We see here the need to be clear that the client’s opinion or view is being offered not the lawyer.  That risk is dealt with in Mr Rafferty’s statement by saying it is the client’s words and it is not edited. We can see also that the Anwar decision indicates, as do Scottish Law Society rules,  that the lawyer needs to form a prior view that such a statement is in the client’s best interests before they make it.  If I am interpreting his words fairly, by saying I am specifically instructed, Mr Rafferty appears to be indicating either that he does not believe it to be in the client’s interests to make the statement (in which case why make it?) or he does believe it to be in the client’s best interests but is undermining it’s impact with in-the-know legal audiences by saying he has advised his client against it (or something similar).  Neither position seems to me to be a strongly defensible one – but I may be missing alternative explanations.

It raises a bigger issue.  Is it the lawyer’s proper role to make legally irrelevant or legally damaging points for their client in public? One can imagine situations where it may be important to win a public relations battle as part of the conduct of the case (the cases of Katherine Gun or Clive Ponting come to mind) but that needs to be carefully balanced with one’s obligations to behave independently and (in the lexicon of the Scottish Code) honourably. Put more bluntly, one has to be on guard against being the client’ publicity tool if this conflicts with one’s role as legal representative.

Similarly, I am not at all sure one can perform either function properly whilst hiding behind the words: I am specifically instructed.  Either he has decide the statement is in his client’s interests (in which case the words are unnecessary and potentially misleading) or he has decided the statement is not in his client’s interest: in which case he should not make it.  There is a third possibility, that it is in his client’s interests to make the statement, but also in his client’s interest that he distances himself from it.  My mind begins to boggle a bit at that point.

I must make room for cock up rather than conspiracy in my analysis: perhaps he did not think about what he really meant when he said he was specifically instructed, or mispoke in the heat of the moment, but if he is trying to convey the sense that he had no choice but to issue the statement he may be misleading himself or some of his audience.  This would be most likely if the position is as in English law, and the text from Anwar and the Law Society rules suggest the position is probably the same, the lawyer does have to reach a positive view such a statement in public is in the client’s interest, it is almost never enough for a lawyer to be ‘specifically instructed’ by their client to do something. The lawyer has to decide to do it in their client’s best interests and with a careful eye on their broader duties.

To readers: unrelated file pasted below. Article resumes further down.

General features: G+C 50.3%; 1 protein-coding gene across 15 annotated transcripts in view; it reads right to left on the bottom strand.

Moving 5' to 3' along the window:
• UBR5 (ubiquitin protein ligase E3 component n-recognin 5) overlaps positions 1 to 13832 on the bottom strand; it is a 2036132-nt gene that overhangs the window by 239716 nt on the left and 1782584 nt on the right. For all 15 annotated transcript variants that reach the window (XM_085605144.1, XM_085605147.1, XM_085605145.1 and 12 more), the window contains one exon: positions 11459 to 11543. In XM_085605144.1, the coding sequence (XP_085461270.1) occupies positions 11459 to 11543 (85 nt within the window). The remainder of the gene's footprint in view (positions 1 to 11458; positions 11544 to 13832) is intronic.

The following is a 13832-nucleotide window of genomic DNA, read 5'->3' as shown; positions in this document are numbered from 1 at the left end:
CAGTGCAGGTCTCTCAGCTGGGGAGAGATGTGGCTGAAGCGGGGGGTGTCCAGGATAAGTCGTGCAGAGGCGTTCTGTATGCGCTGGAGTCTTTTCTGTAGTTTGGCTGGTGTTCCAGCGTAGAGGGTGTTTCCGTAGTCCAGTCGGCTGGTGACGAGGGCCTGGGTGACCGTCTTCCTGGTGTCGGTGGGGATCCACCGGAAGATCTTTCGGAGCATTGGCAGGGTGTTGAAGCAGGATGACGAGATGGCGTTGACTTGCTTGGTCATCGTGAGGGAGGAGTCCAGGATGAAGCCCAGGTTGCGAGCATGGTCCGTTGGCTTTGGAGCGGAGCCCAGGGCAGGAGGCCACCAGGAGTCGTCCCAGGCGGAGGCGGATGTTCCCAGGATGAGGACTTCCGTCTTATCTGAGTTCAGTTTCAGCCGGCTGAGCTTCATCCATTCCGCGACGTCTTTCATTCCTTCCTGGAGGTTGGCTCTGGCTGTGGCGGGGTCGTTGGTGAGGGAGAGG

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About Richard Moorhead

Director of the Centre for Ethics and Law and Professor of Law and Professional Ethics at the Faculty of Laws, University College London with an interest in teaching and research on the legal ethics, the professions, legal aid, access to justice and the courts.
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8 Responses to Specifically instructed: Don’t be a tool?

  1. SM says:

    I entirely agree with the main thesis – most usually encountered on “I’m instructed to make this bail application”, which is either utterly otiose (the only other position being you are making a bail application which you are not instructed to make in which case you are incompetent), or a way of copping out, in which case you aren’t actually doing the job for which the public or your client is paying you and you ought not to be paid.

    As I said to you on Twitter, I also take the view that telling the Court your client’s instructions is a waiver of privilege which potentially gets you into a lot of trouble.

    But here, I can see a mad client saying “say this or I’ll sack you”. That is fully consistent with the status of self-proclaimed prophet. In my view Mr Rafferty is entitled to take the view that it is better for his client to have a lawyer than not have one. Given that any lawyer who doesn’t issue this statement may be sacked, he could justify it on those grounds. Equally, making it clear that the client is saying this means that any insanity issue is preserved for a legal defence.